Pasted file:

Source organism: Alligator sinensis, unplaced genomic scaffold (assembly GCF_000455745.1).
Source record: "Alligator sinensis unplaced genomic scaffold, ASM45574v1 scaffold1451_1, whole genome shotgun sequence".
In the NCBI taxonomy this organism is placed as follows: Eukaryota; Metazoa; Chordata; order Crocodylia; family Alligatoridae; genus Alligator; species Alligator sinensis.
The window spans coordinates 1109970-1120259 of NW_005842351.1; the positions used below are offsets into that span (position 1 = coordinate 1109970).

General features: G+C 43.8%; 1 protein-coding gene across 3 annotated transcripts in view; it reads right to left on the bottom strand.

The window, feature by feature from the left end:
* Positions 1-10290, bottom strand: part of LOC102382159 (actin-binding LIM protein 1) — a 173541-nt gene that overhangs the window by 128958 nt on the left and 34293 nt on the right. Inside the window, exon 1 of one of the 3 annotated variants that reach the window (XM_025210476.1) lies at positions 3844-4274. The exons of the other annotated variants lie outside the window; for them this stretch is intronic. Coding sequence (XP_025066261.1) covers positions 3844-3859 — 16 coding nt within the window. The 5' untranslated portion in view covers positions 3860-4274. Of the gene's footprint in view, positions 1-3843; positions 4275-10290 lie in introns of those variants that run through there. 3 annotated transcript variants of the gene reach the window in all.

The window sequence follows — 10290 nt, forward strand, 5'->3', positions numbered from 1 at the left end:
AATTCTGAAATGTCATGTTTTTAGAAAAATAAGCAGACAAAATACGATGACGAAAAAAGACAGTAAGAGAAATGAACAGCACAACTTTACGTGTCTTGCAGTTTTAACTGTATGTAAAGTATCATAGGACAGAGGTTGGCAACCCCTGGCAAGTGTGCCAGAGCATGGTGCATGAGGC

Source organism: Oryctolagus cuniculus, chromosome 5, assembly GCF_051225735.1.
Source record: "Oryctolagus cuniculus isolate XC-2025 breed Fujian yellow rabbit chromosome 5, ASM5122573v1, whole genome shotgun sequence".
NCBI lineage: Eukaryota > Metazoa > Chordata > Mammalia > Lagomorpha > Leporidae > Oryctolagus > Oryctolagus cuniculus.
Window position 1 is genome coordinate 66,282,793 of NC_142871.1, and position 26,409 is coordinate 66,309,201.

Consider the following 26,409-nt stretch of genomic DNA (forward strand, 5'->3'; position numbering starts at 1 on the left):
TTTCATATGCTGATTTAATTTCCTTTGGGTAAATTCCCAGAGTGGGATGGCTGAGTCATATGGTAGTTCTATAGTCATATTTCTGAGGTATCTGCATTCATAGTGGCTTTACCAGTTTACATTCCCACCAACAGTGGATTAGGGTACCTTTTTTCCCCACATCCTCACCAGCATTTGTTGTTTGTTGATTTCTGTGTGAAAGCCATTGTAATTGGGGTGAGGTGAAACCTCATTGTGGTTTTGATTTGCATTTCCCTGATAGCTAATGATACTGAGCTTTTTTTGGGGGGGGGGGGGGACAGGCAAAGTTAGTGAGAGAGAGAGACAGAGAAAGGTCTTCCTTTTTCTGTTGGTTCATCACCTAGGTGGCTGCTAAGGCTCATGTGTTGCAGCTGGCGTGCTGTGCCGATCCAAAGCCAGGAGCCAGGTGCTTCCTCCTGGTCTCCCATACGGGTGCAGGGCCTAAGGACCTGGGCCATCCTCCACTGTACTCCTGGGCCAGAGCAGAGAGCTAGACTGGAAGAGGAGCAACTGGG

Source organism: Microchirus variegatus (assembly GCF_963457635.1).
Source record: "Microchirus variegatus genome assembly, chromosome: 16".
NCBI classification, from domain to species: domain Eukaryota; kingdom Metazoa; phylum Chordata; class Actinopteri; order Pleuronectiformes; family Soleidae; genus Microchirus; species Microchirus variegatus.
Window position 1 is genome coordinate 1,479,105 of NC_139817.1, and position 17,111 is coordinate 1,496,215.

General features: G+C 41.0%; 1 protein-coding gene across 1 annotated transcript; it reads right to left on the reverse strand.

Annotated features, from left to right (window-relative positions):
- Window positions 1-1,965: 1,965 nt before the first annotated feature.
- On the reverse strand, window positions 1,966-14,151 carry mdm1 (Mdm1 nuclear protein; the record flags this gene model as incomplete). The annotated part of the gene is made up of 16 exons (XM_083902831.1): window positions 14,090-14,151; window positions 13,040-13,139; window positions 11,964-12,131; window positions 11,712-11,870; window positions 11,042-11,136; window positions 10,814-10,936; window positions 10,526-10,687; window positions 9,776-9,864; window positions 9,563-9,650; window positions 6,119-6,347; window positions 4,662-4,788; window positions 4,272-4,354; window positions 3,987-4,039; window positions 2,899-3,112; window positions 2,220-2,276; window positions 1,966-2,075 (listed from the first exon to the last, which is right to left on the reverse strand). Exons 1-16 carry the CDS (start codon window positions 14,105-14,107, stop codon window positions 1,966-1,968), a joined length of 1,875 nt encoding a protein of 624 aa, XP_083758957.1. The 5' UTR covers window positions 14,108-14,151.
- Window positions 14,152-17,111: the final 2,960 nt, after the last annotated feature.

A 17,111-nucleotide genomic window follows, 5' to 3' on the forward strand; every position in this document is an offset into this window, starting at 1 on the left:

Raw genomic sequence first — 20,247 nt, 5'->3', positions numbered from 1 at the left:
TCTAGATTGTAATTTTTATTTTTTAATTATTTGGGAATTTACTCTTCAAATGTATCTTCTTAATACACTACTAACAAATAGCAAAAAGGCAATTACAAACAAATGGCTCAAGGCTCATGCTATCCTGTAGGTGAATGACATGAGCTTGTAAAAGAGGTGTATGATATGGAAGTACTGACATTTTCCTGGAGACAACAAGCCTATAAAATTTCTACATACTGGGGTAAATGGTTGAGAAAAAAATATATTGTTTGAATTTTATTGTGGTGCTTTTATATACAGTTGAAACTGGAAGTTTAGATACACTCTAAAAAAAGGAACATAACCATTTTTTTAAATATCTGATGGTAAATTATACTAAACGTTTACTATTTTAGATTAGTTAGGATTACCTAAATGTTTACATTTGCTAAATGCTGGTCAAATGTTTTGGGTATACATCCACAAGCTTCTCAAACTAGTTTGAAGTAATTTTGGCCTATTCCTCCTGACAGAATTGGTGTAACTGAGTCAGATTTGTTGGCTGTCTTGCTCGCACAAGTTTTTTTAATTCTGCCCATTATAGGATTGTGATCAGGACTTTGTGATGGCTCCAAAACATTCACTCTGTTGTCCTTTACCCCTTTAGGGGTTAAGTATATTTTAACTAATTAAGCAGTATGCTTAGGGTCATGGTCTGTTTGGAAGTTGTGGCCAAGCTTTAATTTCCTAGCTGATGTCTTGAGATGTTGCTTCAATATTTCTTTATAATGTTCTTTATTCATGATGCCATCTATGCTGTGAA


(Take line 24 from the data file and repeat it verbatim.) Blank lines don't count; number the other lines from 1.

- Window positions 14,152-17,111: the final 2,960 nt, after the last annotated feature.